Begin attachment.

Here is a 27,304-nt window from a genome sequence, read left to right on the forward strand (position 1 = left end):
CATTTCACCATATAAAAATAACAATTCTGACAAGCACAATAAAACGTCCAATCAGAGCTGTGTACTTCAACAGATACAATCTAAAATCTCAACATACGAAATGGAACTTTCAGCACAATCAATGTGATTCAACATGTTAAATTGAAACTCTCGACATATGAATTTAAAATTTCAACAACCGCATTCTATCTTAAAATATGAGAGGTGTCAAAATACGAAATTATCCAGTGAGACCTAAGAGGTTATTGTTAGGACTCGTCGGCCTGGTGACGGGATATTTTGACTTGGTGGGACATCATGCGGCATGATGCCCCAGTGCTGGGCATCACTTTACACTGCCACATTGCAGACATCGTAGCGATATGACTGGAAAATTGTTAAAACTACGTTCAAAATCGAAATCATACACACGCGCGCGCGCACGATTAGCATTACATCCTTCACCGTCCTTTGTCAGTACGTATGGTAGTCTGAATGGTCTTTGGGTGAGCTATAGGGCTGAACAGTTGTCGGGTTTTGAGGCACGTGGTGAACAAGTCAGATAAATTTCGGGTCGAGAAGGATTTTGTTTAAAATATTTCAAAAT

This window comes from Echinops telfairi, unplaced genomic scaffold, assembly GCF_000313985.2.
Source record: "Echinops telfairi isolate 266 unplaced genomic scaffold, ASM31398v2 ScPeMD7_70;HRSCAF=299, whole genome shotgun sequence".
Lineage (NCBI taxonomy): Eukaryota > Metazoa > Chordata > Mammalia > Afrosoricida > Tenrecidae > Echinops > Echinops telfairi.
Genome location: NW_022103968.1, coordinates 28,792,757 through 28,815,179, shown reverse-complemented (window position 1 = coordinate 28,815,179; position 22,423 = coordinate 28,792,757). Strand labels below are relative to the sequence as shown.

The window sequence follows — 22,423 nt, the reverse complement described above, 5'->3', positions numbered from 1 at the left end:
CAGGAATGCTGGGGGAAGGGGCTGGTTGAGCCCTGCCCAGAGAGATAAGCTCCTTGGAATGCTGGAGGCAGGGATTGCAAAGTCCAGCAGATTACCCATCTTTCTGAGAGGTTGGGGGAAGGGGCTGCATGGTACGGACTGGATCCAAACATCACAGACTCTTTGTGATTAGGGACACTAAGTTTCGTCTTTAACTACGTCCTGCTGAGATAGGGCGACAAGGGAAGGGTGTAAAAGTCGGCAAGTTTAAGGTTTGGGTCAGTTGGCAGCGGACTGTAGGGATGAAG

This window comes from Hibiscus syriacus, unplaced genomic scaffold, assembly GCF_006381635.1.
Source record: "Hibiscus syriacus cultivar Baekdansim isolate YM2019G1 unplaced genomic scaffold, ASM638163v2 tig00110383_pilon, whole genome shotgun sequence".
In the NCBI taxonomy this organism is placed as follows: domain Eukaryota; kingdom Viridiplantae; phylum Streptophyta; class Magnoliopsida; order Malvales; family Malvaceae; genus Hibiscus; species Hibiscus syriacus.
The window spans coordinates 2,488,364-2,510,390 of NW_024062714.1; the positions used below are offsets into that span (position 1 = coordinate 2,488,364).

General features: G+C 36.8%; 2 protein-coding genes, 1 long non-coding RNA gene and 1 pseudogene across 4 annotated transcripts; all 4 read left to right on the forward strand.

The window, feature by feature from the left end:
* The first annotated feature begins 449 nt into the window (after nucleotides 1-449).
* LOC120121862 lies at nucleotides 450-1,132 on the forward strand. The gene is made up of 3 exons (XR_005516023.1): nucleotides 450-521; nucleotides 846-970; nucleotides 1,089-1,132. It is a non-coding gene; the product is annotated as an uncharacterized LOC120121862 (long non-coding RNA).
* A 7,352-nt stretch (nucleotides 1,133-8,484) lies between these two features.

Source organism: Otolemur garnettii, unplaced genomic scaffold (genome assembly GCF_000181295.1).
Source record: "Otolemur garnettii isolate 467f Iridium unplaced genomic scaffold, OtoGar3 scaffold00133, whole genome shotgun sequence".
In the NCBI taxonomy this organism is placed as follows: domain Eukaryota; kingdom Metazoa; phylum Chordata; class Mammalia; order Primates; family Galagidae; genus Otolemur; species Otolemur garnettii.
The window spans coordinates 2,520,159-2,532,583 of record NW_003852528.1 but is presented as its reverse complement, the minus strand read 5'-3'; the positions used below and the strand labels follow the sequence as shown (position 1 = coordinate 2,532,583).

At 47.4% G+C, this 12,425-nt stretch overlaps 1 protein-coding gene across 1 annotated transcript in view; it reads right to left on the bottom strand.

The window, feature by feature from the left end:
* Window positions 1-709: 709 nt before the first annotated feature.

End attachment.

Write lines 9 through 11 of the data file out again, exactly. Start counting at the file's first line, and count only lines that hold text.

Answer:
This window comes from Hibiscus syriacus, unplaced genomic scaffold, assembly GCF_006381635.1.
Source record: "Hibiscus syriacus cultivar Baekdansim isolate YM2019G1 unplaced genomic scaffold, ASM638163v2 tig00110383_pilon, whole genome shotgun sequence".
In the NCBI taxonomy this organism is placed as follows: domain Eukaryota; kingdom Viridiplantae; phylum Streptophyta; class Magnoliopsida; order Malvales; family Malvaceae; genus Hibiscus; species Hibiscus syriacus.